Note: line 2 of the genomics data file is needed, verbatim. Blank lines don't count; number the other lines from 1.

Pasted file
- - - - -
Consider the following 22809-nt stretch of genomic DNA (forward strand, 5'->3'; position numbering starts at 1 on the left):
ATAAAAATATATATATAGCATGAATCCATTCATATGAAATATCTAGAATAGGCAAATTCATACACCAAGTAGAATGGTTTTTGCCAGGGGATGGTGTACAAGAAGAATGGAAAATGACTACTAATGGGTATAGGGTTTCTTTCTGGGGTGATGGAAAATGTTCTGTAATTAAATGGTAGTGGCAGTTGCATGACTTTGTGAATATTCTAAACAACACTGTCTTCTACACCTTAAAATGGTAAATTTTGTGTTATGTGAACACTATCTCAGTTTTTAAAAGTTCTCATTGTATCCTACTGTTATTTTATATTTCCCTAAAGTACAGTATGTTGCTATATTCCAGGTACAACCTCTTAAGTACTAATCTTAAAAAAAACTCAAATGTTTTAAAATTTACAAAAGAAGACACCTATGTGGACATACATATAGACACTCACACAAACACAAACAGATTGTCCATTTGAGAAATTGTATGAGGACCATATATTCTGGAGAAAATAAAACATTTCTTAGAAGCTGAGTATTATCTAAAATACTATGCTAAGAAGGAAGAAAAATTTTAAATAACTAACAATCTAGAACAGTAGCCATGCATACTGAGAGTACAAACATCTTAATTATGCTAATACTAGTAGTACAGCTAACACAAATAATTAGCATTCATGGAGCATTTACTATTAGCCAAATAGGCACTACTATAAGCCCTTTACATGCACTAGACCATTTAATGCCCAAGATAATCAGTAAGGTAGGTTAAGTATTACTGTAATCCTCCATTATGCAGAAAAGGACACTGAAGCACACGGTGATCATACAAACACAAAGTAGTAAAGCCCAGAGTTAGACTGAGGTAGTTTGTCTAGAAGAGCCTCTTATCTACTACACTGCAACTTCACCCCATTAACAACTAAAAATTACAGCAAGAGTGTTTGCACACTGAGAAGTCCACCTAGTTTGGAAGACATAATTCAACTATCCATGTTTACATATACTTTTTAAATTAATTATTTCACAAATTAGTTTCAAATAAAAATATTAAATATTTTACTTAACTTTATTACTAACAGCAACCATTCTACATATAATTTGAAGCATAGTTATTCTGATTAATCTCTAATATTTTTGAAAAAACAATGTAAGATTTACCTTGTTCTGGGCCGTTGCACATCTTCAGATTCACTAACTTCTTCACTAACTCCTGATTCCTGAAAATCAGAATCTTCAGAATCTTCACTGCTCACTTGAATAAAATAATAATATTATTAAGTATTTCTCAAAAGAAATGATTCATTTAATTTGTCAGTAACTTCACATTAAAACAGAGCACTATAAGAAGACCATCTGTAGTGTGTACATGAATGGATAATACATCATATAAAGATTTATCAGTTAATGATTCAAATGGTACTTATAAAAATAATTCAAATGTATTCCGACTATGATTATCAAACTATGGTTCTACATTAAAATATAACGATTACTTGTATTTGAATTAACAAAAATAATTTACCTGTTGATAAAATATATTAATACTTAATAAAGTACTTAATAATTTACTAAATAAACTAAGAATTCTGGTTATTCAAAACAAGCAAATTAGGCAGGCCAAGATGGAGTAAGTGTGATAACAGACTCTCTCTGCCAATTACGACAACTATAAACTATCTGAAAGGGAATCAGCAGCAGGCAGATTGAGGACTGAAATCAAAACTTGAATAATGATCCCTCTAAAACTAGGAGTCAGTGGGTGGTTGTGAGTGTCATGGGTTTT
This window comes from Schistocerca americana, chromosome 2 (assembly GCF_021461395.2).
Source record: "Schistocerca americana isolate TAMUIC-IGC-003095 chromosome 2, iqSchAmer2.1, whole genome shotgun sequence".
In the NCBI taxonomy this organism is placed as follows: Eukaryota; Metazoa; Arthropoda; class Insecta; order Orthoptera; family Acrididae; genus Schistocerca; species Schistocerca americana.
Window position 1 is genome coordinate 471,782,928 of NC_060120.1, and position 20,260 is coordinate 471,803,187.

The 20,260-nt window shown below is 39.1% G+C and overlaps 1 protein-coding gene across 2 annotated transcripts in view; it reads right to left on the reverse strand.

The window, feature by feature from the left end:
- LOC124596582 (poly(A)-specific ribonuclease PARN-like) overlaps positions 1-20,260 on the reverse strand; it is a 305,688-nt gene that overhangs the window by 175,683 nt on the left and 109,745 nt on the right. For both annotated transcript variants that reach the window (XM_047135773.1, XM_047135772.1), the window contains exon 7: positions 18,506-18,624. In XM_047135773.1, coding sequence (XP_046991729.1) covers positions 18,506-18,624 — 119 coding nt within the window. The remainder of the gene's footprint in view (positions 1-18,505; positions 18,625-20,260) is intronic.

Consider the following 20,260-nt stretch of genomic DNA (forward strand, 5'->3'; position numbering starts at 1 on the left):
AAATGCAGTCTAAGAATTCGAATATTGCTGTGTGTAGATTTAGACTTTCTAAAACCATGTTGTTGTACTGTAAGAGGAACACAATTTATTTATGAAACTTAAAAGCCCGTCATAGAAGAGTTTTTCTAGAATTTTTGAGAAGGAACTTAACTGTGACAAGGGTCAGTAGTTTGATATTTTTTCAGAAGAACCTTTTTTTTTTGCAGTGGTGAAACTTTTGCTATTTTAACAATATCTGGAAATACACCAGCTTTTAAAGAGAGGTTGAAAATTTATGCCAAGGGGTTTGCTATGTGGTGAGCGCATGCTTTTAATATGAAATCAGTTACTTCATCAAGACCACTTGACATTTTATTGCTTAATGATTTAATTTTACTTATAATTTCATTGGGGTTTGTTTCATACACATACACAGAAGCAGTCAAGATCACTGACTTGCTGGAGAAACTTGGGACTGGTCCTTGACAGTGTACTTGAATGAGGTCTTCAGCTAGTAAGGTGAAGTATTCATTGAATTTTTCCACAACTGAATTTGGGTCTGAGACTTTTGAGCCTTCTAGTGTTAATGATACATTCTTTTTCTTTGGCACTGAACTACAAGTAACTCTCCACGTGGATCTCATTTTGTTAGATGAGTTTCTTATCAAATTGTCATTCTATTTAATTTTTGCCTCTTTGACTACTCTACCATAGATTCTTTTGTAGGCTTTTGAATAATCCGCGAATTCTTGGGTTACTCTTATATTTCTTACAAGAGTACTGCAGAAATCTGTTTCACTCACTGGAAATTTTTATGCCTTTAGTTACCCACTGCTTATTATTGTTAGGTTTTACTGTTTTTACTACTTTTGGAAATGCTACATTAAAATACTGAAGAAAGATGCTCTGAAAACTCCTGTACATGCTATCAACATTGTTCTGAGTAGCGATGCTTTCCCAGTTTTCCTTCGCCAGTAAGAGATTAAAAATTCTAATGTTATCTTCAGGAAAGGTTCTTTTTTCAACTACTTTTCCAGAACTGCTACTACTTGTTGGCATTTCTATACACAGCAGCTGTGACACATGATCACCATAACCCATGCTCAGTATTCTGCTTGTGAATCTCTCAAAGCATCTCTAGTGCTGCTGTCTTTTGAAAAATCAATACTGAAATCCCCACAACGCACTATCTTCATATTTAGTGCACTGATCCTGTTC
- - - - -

ATAAAAATATATATATAGCATGAATCCATTCATATGAAATATCTAGAATAGGCAAATTCATACACCAAGTAGAATGGTTTTTGCCAGGGGATGGTGTACAAGAAGAATGGAAAATGACTACTAATGGGTATAGGGTTTCTTTCTGGGGTGATGGAAAATGTTCTGTAATTAAATGGTAGTGGCAGTTGCATGACTTTGTGAATATTCTAAACAACACTGTCTTCTACACCTTAAAATGGTAAATTTTGTGTTATGTGAACACTATCTCAGTTTTTAAAAGTTCTCATTGTATCCTACTGTTATTTTATATTTCCCTAAAGTACAGTATGTTGCTATATTCCAGGTACAACCTCTTAAGTACTAATCTTAAAAAAAACTCAAATGTTTTAAAATTTACAAAAGAAGACACCTATGTGGACATACATATAGACACTCACACAAACACAAACAGATTGTCCATTTGAGAAATTGTATGAGGACCATATATTCTGGAGAAAATAAAACATTTCTTAGAAGCTGAGTATTATCTAAAATACTATGCTAAGAAGGAAGAAAAATTTTAAATAACTAACAATCTAGAACAGTAGCCATGCATACTGAGAGTACAAACATCTTAATTATGCTAATACTAGTAGTACAGCTAACACAAATAATTAGCATTCATGGAGCATTTACTATTAGCCAAATAGGCACTACTATAAGCCCTTTACATGCACTAGACCATTTAATGCCCAAGATAATCAGTAAGGTAGGTTAAGTATTACTGTAATCCTCCATTATGCAGAAAAGGACACTGAAGCACACGGTGATCATACAAACACAAAGTAGTAAAGCCCAGAGTTAGACTGAGGTAGTTTGTCTAGAAGAGCCTCTTATCTACTACACTGCAACTTCACCCCATTAACAACTAAAAATTACAGCAAGAGTGTTTGCACACTGAGAAGTCCACCTAGTTTGGAAGACATAATTCAACTATCCATGTTTACATATACTTTTTAAATTAATTATTTCACAAATTAGTTTCAAATAAAAATATTAAATATTTTACTTAACTTTATTACTAACAGCAACCATTCTACATATAATTTGAAGCATAGTTATTCTGATTAATCTCTAATATTTTTGAAAAAACAATGTAAGATTTACCTTGTTCTGGGCCGTTGCACATCTTCAGATTCACTAACTTCTTCACTAACTCCTGATTCCTGAAAATCAGAATCTTCAGAATCTTCACTGCTCACTTGAATAAAATAATAATATTATTAAGTATTTCTCAAAAGAAATGATTCATTTAATTTGTCAGTAACTTCACATTAAAACAGAGCACTATAAGAAGACCATCTGTAGTGTGTACATGAATGGATAATACATCATATAAAGATTTATCAGTTAATGATTCAAATGGTACTTATAAAAATAATTCAAATGTATTCCGACTATGATTATCAAACTATGGTTCTACATTAAAATATAACGATTACTTGTATTTGAATTAACAAAAATAATTTACCTGTTGATAAAATATATTAATACTTAATAAAGTACTTAATAATTTACTAAATAAACTAAGAATTCTGGTTATTCAAAACAAGCAAATTAGGCAGGCCAAGATGGAGTAAGTGTGATAACAGACTCTCTCTGCCAATTACGACAACTATAAACTATCTGAAAGGGAATCAGCAGCAGGCAGATTGAGGACTGAAATCAAAACTTGAATAATGATCCCTCTAAAACTAGGAGTCAGTGGGTGGTTGTGAGTGTCATGGGTTTT